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Serial Tripping: The Grayson Allen Story

UK vs. Duke in Champions Classic 2015. Photo: UKAthletics.com

Duke is not known as a team of “gentlemen”. They have had more than their fair share of travelers, whiners, and best of all, floppers; but perhaps since Laettner, there has not been a more ill conceived player than Grayson Allen. Although he has the reputation of being mild-mannered off the court, during game play, he is anything but. He encapsulates the essence of being a Duke player to perfection, exuding all the aforementioned characteristics plus one more: He’s a tripper… and a bad one at that.

Not only once, but twice in a three-week span, Allen has blatantly tripped an opposing player, sending them tumbling to the floor. The first time was vs. Louisville in Durham. He took his sweet time getting up off the floor after a dive for the ball, and in the process, tripped Raymond Spalding in the most obvious fashion. He got a semi-appropriate Flagrant 1 foul called for his childish little stunt. Most recently, Allen swept his leg backward vs. Florida State and sent their best player, Xavier Rathan-Mayes, onto the hardwood hard. Referees paid no mind to this egregious foul, allowing Allen to play the remaining seconds of the game without so much as a slap on the wrist. In both incidents, the media covering the games were too intimidated (or too much of fans) to ask Coach Krzyzewski about Allen’s behavior; however Coach K would applaud his team for things such as “great effort” and “emotion”. (Insert eye roll here.) Allen made excuses for both trips, chalking it up to physical play. (Insert whiplash inducing eye roll here.)

If Coach K’s white-washing and Allen’s cop-outs aren’t disheartening enough, the powers that be over at the Atlantic Coast Conference paid lip service to college basketball by saying they would investigate Allen’s keeping-his-feet-to-himself problems, only to issue him an underwhelming reprimand.

I’m sure that the players and coaches in the ACC and beyond are now satisfied since the conference took strong action against such dangerous and unsportsmanlike behavior. (Insert neck-breaking eye roll here.)

Now that the facts of the matter are illustrated, its time for me to sound off. Brace yourselves; its about to get real.

One of three things are wrong with Grayson Allen. As a Division 1 basketball player at an elite program, he either:

  1. Does not know sportsmanship.
  2. He does not have the self-control to practice sportsmanship.
  3. He knows sportsmanship, has self-control, but insists on throwing temper tantrums in the form of tripping.

Any of the three, at this stage, are incredibly alarming. As the leader of his team, he ought to be a pillar of fair play. He is misleading his team into believing you must play dirty in order to be tough. Newsflash: if he has to play dirty to be tough, he’s not very tough. Conversely, he is weak and has no other way to project pseudo-toughness without being a jerk. Furthermore, tripping someone is such passive-aggressive bull. It shows that he doesn’t even have the guts to stand up to someone out of frustration and earn a technical the good old fashioned way. He had to punk out and ambush an unsuspecting guy. That, my friends, is Grayson Allen.

Rec-league ball coaches demand more class from their ten-year old players. Why a Naismith Hall of Fame coach wouldn’t demand the same is more than I can fathom. After the first tripping, I would have made him run suicide drills until he threw up, and then told him to keep going as he prayed to the dear Lord above he didn’t slip and fall in his own vomit whilst sprinting back to the baseline. The thought would never enter Grayson’s mind to trip another player; and if it did the nausea would be so overwhelming, he’d change his mind quicker than a strike of lightning on a hot summer’s evening. After the second trip, he’d enjoy sitting dressed on the far-end of the bench, in the very last chair, just beyond the managers. He would clearly receive the message that if he would so much as sneeze in the direction of an opposing player, he’d be off my team… no exceptions.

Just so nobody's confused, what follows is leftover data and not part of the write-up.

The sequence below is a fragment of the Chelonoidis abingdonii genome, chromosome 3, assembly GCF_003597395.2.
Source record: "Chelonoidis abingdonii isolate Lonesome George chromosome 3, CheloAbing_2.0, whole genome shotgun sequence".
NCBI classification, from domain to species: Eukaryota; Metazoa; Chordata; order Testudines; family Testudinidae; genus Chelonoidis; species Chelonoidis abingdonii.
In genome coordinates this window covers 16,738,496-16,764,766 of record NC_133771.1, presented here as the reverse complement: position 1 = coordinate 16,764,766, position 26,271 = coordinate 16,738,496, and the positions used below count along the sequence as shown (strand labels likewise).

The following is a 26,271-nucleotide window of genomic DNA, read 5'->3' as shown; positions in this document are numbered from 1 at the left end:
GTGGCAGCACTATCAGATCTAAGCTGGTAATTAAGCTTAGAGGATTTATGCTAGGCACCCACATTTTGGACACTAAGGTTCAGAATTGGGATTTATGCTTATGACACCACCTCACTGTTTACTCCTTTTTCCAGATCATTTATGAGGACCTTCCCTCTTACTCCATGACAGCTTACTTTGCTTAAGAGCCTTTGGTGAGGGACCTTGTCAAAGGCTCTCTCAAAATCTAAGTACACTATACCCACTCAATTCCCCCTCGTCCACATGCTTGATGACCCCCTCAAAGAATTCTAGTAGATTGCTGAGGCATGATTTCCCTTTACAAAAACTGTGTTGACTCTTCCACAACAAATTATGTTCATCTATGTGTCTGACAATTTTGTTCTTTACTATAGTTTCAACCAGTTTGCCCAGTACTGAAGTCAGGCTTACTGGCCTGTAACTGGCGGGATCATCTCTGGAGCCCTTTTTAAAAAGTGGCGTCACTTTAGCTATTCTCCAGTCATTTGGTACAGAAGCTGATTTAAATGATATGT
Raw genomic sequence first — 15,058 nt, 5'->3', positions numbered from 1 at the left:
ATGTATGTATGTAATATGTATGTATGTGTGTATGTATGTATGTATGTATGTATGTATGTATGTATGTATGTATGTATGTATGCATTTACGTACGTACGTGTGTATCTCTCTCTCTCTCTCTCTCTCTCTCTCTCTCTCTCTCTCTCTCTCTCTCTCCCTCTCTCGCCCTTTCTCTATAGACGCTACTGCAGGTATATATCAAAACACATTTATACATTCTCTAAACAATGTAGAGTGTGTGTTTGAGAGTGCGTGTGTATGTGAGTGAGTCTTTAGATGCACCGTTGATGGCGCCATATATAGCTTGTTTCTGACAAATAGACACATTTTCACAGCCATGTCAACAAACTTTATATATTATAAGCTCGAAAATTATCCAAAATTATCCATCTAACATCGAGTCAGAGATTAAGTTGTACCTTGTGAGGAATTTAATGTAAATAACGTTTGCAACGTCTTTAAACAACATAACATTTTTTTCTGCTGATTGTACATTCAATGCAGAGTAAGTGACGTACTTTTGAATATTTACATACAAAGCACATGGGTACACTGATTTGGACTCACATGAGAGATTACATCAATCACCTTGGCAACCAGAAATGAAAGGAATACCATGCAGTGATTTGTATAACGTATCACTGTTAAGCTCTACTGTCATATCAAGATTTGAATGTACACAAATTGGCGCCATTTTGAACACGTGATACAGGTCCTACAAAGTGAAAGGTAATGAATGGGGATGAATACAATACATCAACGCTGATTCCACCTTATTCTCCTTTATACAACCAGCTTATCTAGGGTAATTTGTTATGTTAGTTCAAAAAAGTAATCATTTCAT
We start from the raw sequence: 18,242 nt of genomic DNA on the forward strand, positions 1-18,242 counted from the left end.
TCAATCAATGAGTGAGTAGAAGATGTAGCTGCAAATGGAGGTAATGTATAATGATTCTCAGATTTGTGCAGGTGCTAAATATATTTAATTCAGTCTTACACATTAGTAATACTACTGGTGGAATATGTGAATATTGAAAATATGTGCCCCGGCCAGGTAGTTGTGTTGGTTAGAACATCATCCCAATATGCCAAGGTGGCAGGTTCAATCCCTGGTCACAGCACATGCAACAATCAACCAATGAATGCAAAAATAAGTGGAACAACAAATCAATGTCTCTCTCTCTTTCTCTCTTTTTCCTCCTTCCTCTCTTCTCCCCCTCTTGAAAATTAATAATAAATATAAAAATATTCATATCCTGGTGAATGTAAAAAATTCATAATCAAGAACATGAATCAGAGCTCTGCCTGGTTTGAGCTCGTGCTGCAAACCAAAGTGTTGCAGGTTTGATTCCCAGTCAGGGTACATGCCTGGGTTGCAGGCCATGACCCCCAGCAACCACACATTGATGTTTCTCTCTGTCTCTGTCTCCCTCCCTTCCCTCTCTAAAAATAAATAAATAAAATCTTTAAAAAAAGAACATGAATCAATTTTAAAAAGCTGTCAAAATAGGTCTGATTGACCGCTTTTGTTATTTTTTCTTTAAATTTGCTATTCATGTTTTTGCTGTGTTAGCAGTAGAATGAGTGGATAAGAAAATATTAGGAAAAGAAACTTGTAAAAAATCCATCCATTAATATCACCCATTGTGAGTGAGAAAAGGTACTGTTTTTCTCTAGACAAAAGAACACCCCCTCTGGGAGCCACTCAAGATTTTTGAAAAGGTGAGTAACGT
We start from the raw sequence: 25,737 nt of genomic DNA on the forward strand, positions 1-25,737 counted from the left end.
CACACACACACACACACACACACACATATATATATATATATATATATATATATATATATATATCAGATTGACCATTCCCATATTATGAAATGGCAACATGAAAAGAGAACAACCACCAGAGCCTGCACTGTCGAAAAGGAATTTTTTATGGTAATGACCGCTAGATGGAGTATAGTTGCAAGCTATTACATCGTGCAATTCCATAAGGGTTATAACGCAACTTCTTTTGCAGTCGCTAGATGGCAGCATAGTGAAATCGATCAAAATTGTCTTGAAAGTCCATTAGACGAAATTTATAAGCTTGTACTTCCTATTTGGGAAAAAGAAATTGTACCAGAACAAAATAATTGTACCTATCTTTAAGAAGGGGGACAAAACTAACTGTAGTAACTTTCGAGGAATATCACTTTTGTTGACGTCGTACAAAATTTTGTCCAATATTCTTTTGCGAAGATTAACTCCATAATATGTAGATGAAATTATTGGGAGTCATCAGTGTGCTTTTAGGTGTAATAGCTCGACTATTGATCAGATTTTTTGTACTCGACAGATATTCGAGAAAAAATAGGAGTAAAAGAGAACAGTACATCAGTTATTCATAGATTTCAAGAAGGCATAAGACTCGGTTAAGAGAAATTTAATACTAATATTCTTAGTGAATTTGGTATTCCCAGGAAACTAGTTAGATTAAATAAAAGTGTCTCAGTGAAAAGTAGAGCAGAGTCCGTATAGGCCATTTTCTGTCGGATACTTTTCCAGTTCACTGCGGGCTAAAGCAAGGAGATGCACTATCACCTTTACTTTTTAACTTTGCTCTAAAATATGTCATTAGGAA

For what its worth, not only do I think Coach Cal would hand down swift and forceful action the very first time, I would expect him to. Perhaps, that is the difference between Kentucky and Duke.

What is it going to take to make him stop sticking his feet where they do not belong? A young man breaking his ankle, his wrist, or worse? Is a kid going to need to have a career ending injury before appropriate action is taken? Maybe it will take a guy who doesn’t take getting tripped hard to the floor very kindly who promptly puts Allen face-to-face with the hardwood.

And if Duke fans are right, and this behavior happens all over the country and this is just a story because its at Duke, you’re dang skippy! Duke is one of the elite powerhouses of college basketball and very few join them in that company. They are held to a higher standard of, not only greatness, but of character. No one cares if Tampa Bay Tech’s point guard is throwing elbows. Duke has earned the spotlight, and they will get it… for better or for worse.

Lastly, I do not think Grayson Allen is a bad ball player, or even a bad kid. I do believe he is a terribly misguided young man who is expected to be a power wielding lead-man for a good team that was expected to be better. He’s a good point guard who has been instrumental to Duke’s success this season and I simply do not understand what he believes tripping guys adds to his game. I hate to compliment a Dukie, but I have say he’s much too talented for all this nonsense.

He must be trying get his name penned in the list of the baddest of bad boys to ever play at Duke. If that be the case, to him I would say, “Congrats, Punk. You did it.”

 

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